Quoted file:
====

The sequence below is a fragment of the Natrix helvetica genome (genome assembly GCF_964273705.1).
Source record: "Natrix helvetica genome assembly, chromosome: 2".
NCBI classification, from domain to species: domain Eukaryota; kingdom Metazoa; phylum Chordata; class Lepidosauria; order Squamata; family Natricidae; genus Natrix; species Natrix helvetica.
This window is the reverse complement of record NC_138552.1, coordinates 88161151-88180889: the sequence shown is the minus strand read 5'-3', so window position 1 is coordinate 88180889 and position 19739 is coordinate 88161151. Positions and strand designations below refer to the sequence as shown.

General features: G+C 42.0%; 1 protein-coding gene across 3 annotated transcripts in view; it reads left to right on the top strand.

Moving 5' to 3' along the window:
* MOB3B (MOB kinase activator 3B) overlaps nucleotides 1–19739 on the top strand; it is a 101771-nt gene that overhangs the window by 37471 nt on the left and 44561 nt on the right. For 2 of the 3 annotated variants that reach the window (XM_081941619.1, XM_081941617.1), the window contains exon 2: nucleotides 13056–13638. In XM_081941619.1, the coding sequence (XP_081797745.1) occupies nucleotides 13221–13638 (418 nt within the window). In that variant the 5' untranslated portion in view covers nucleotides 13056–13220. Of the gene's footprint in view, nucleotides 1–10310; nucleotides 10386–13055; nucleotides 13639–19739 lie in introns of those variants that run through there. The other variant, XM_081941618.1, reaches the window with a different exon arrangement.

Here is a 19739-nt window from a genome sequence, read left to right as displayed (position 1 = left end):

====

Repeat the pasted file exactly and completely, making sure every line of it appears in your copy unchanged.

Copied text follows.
The sequence below is a fragment of the Natrix helvetica genome (genome assembly GCF_964273705.1).
Source record: "Natrix helvetica genome assembly, chromosome: 2".
NCBI classification, from domain to species: domain Eukaryota; kingdom Metazoa; phylum Chordata; class Lepidosauria; order Squamata; family Natricidae; genus Natrix; species Natrix helvetica.
This window is the reverse complement of record NC_138552.1, coordinates 88161151-88180889: the sequence shown is the minus strand read 5'-3', so window position 1 is coordinate 88180889 and position 19739 is coordinate 88161151. Positions and strand designations below refer to the sequence as shown.

General features: G+C 42.0%; 1 protein-coding gene across 3 annotated transcripts in view; it reads left to right on the top strand.

Moving 5' to 3' along the window:
* MOB3B (MOB kinase activator 3B) overlaps nucleotides 1–19739 on the top strand; it is a 101771-nt gene that overhangs the window by 37471 nt on the left and 44561 nt on the right. For 2 of the 3 annotated variants that reach the window (XM_081941619.1, XM_081941617.1), the window contains exon 2: nucleotides 13056–13638. In XM_081941619.1, the coding sequence (XP_081797745.1) occupies nucleotides 13221–13638 (418 nt within the window). In that variant the 5' untranslated portion in view covers nucleotides 13056–13220. Of the gene's footprint in view, nucleotides 1–10310; nucleotides 10386–13055; nucleotides 13639–19739 lie in introns of those variants that run through there. The other variant, XM_081941618.1, reaches the window with a different exon arrangement.

Here is a 19739-nt window from a genome sequence, read left to right as displayed (position 1 = left end):